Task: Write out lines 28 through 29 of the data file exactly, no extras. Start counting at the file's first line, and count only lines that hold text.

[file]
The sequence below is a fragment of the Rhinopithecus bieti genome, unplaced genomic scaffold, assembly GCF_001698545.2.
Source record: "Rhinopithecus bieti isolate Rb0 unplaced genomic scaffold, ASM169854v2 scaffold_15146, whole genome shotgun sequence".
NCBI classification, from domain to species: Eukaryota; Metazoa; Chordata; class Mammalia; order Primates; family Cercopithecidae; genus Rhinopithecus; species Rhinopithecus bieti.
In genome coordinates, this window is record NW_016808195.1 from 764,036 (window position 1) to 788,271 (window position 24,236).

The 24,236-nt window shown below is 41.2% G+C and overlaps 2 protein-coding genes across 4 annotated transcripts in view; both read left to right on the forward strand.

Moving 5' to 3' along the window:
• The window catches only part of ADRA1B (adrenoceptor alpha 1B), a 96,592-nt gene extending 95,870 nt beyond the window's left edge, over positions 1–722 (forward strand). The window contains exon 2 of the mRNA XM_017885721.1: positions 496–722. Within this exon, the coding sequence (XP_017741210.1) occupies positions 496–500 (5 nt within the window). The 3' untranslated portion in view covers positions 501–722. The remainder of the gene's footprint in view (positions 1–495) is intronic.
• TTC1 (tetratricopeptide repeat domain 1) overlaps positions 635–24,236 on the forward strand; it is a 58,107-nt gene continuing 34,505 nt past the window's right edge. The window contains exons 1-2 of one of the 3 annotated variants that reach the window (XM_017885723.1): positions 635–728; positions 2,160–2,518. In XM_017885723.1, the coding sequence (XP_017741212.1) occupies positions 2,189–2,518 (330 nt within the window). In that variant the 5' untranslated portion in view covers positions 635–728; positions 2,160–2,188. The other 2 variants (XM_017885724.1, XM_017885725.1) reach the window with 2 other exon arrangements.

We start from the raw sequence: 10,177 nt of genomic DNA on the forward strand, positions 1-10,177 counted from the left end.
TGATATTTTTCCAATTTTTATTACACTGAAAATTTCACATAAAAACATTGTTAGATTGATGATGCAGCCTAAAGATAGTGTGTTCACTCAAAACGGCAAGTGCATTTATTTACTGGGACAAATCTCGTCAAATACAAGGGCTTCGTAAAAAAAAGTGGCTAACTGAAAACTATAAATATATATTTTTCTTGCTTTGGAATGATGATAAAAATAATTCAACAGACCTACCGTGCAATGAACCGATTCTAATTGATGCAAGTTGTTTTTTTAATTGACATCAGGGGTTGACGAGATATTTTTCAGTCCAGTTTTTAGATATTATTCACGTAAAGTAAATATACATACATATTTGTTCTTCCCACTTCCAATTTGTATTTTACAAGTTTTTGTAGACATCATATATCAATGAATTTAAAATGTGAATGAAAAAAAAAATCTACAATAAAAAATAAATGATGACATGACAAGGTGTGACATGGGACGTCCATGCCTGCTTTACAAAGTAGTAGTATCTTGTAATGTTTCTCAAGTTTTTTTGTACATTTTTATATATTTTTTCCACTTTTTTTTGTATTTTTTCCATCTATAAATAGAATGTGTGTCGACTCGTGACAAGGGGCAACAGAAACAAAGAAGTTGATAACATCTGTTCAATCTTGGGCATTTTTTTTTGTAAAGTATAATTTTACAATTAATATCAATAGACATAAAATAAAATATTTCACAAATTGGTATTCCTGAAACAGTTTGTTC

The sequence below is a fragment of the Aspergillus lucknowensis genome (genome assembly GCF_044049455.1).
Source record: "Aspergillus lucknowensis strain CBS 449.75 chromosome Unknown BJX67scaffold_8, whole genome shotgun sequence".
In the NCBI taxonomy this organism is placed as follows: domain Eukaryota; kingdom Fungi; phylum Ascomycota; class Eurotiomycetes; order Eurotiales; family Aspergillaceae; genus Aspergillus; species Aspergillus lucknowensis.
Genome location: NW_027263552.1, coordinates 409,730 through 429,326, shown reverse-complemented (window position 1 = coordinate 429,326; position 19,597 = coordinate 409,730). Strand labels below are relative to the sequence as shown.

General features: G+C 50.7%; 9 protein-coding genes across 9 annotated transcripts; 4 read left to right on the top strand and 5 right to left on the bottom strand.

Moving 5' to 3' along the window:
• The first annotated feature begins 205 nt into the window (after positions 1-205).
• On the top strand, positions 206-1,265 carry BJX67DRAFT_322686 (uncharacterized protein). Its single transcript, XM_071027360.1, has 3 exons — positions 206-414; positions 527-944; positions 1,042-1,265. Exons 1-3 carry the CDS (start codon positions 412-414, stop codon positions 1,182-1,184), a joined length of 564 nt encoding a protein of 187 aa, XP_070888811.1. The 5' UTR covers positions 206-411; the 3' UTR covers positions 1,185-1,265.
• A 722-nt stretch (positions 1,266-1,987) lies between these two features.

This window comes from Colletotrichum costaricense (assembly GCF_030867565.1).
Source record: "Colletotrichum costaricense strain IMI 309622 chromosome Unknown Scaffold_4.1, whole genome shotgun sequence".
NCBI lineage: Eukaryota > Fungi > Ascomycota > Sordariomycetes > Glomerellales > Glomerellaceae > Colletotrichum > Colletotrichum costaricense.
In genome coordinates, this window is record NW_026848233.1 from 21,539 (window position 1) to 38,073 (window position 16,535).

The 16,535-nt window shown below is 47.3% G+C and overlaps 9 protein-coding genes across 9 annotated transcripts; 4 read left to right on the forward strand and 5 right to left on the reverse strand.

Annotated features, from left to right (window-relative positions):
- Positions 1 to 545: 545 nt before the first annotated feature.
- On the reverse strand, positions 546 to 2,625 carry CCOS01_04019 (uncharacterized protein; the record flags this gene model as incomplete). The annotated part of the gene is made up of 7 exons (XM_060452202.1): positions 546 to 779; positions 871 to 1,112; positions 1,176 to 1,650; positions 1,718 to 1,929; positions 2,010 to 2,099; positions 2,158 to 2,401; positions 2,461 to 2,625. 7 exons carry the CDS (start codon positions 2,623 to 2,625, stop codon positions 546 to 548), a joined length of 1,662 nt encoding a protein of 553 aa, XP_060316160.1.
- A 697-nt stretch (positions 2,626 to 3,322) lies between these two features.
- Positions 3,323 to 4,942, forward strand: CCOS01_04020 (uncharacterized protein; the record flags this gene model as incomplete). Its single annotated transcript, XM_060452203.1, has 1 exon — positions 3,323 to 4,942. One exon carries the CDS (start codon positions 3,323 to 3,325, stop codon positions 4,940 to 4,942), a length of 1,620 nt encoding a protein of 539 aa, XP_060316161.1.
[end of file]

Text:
- A 697-nt stretch (positions 2,626 to 3,322) lies between these two features.
- Positions 3,323 to 4,942, forward strand: CCOS01_04020 (uncharacterized protein; the record flags this gene model as incomplete). Its single annotated transcript, XM_060452203.1, has 1 exon — positions 3,323 to 4,942. One exon carries the CDS (start codon positions 3,323 to 3,325, stop codon positions 4,940 to 4,942), a length of 1,620 nt encoding a protein of 539 aa, XP_060316161.1.